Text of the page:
twochefs chefs

Two Chefs Seafood Oyster Bar is scheduled to open — finally — on Tuesday, April 7, in Orlando's North Quarter district.

The two chefs of the name are Larry Sinibaldi (above left), formerly with Palm restaurant at Hard Rock Hotel, and Bernard Carmouche, who for many years was corporate chef with the Emeril Lagasse restaurants.

The restaurant occupies a space in a three-story office building that was briefly a coffee shop called Uptown Ground. The original space was expanded and now includes a main dining area with an open kitchen and oyster shucking station, an outdoor seating area with picnic tables, a bar with hightop table seating and rooms upstairs for overflow seating and private events that is accessible through a doctor's reception area. The upstairs dining room overlooks the bar below.

Sinibaldi and Carmouche first announced the restaurant in August and had expected to be open no later than December. However, the expansion, which required a balcony fire escape route for the second floor dining area where none existed and the conversion of an all-electric snack-producing kitchen into a full-service professional one with natural gas, took more time and resources than expected.

The restaurant will offer full table service for lunch and dinner, and a full liquor bar. The menu reflects Carmouche's New Orleans connections with such things as barbecue shrimp, jumbo lump crab cakes, baked oysters and Southern fried chicken. You can see the full menu at the Two Chefs Seafood Oyster Bar website.

The address is 743 N. Magnolia Ave., Orlando. Here are some photos of the place:

The owner of a pizzeria in Walkerton, Indiana, is the first restaurant owner to announce that she would refuse to cater a gay wedding after the recent signing of a "religious freedom" bill by that state's governor. This is surely devastating news for gay couples there, seeing as how pizza is pretty much the go-to gay-wedding reception food.

Not sure what this woman thought she would accomplish. Perhaps she thought the publicity would bring out like-minded supporters who would become new fans of her restaurant and support her on the principle.

Instead, the restaurant's Yelp listing is being inundated today by comments, almost all of which are negative and damning. (I saw only one comment as I scanned through several pages that supported the owner's stance.)

Some are actually pretty entertaining:

Yelp 3

Yelp 2

Yelp 1


You can see the ever-growing list of comments at the Yelp lising.

What do you think? Smart move, or the dumbest and possible the last business decision this owner will make? Leave a comment below.



swine logo

Swine & Sons Provisions, the new concept from the owners of the Ravenous Pig and Cask & Larder, will open to the public on Friday, April 3 at 10 a.m. S&S is part cafe, part gourmet store, and features crafted sandwiches, housemade charcuterie and jars of various sauces and rubs.

James and Julie Petrakis, owners of the acclaimed restaurants, are joined in the endeavor by longtime collaborators Rhys and Alexia Gawlak. You may recall that the Gawlaks had been scheduled to be one of the opening businesses at East End Market when it was in the planning stages. They were to open Cuts & Craft that would showcase, among other things, Rhys Gawlak's charcuterie. Delays in the construction caused those plans to be scrapped. (You may recall that Alexia had taken the chef de cuisine position at Siro: Urban Italian Kitchen at the Marriott Orlando World Center.) I wonder if they had gone ahead with Cuts & Crafts if it would be as promising as Swine & Sons Provisions appears to be.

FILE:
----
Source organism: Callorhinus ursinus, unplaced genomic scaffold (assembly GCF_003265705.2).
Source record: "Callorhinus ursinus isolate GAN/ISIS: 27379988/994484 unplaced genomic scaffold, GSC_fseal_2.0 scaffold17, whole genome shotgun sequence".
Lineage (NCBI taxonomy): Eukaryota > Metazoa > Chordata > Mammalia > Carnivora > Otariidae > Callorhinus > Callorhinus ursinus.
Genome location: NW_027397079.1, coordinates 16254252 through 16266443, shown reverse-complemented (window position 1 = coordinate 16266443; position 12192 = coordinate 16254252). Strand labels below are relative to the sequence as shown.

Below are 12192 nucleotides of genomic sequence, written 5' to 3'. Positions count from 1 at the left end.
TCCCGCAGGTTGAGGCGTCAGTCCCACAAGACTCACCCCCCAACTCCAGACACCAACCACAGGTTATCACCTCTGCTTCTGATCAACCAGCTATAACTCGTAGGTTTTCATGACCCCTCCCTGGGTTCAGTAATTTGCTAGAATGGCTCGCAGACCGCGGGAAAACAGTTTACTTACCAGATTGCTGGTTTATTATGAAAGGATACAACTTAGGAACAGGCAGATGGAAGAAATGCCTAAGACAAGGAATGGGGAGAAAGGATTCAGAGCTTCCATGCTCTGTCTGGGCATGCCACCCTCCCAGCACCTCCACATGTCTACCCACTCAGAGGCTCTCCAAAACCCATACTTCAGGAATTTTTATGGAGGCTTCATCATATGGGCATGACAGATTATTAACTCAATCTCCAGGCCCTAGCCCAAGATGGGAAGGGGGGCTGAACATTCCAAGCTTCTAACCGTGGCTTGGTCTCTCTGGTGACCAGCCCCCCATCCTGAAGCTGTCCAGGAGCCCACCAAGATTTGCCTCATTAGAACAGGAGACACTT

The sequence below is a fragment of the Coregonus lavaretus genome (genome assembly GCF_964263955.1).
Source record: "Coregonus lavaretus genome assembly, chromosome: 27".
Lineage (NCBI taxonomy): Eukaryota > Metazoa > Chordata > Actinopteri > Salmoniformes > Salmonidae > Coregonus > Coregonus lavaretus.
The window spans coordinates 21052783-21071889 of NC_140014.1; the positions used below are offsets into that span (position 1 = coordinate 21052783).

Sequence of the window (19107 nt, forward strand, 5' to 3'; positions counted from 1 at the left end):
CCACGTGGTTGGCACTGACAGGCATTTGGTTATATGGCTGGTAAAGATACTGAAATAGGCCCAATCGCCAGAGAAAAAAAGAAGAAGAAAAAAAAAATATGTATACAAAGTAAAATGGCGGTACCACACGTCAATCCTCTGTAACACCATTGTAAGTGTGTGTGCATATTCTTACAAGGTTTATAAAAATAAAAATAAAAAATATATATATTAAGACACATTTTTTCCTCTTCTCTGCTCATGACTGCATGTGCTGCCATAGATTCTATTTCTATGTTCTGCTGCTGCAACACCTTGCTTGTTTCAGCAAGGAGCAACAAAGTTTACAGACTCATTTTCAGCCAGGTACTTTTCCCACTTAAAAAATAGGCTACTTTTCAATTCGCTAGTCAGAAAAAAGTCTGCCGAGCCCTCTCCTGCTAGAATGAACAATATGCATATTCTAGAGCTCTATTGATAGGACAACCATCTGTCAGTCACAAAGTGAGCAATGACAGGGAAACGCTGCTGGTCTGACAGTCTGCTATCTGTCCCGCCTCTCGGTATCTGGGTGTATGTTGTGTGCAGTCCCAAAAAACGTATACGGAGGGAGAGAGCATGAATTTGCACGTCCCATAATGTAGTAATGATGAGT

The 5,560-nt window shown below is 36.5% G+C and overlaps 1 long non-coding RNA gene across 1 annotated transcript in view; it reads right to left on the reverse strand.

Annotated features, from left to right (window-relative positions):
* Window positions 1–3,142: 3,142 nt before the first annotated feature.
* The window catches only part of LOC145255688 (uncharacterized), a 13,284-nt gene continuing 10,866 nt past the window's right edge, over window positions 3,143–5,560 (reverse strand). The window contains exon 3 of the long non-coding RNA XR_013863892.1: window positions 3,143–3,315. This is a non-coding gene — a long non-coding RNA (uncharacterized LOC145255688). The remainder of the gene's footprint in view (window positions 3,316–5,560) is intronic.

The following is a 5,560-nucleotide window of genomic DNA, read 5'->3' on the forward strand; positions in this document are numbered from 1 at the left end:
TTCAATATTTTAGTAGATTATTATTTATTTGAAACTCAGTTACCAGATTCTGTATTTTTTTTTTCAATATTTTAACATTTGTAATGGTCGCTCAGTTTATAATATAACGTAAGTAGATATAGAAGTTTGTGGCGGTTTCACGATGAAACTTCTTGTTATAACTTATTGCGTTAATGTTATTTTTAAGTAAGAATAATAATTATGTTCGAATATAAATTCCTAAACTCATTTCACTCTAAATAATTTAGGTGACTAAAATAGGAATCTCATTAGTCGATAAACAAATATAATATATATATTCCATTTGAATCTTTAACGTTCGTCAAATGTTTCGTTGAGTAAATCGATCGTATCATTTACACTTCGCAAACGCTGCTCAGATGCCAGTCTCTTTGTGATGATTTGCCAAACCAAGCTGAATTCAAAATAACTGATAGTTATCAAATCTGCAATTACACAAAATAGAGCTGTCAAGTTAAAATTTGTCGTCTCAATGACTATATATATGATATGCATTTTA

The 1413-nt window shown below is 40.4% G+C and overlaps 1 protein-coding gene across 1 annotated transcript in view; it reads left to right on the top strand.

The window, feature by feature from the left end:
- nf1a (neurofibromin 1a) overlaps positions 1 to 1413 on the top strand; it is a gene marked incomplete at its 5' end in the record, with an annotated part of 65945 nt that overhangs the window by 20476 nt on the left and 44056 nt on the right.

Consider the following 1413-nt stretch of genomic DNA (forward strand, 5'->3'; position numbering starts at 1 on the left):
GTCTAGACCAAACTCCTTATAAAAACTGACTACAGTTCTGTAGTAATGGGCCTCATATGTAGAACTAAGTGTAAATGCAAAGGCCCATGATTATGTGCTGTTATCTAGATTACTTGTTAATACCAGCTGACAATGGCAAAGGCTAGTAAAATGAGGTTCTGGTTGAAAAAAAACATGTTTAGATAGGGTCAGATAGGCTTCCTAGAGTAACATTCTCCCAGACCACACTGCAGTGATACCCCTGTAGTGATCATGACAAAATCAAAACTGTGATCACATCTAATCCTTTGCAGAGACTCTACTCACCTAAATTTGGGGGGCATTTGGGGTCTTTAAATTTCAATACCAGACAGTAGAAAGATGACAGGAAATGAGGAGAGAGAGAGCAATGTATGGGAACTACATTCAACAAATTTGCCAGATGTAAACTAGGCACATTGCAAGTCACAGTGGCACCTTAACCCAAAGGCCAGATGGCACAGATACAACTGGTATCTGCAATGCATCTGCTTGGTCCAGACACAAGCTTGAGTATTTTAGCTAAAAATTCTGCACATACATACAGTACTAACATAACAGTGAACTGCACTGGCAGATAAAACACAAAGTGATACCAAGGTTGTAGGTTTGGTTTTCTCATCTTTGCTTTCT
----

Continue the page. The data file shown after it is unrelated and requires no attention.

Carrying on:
I stopped by for a media preview, and the space, a former cellphone repair storefront across the parking lot from Cask & Larder, looks terrific. (So does the food — I sampled a number of items and will report on them later.) It isn't a huge place, but it is chockfull of high-quality products to eat at one of the picnic tables or to take home, which is probably what most people will do.

Memories ext

Ah, memories.

I remember a wonderful restaurant called Memories of India that still lights the corners of my mind. It was part of Restaurant Row, though it officially resided in Bay Hill Plaza on Turkey Lake Road. It closed last year and will soon become a Grafitti Junktion.

Memories of India was my perennial pick for best Indian. It had its quality dips, as most places do from time to time, and a second restaurant that it opened in Lake Mary never quite rose to the same good food and service found at the original.

devine wine

In a recent article in the Orlando Sentinel, staff writer Kyle Arnold noted that some of Greater Orlando's bedroom communities are bemoaning a dearth of good places to dine. The article was headlined "Some cities ask: Where are our restaurants?"

I propose a followup article: "Restaurateurs ask: Why don't you people who complain about not having good restaurants in your community support them when they open?"

I may need to work on the headline.

But take a look at one of Arnold's example cities, Oviedo. Then consider South + York, the charmingly creative farm to table restaurant that was critically acclaimed but closed after only 13 months. By rights, the community should have embraced this business and encouraged its survival with its patronage.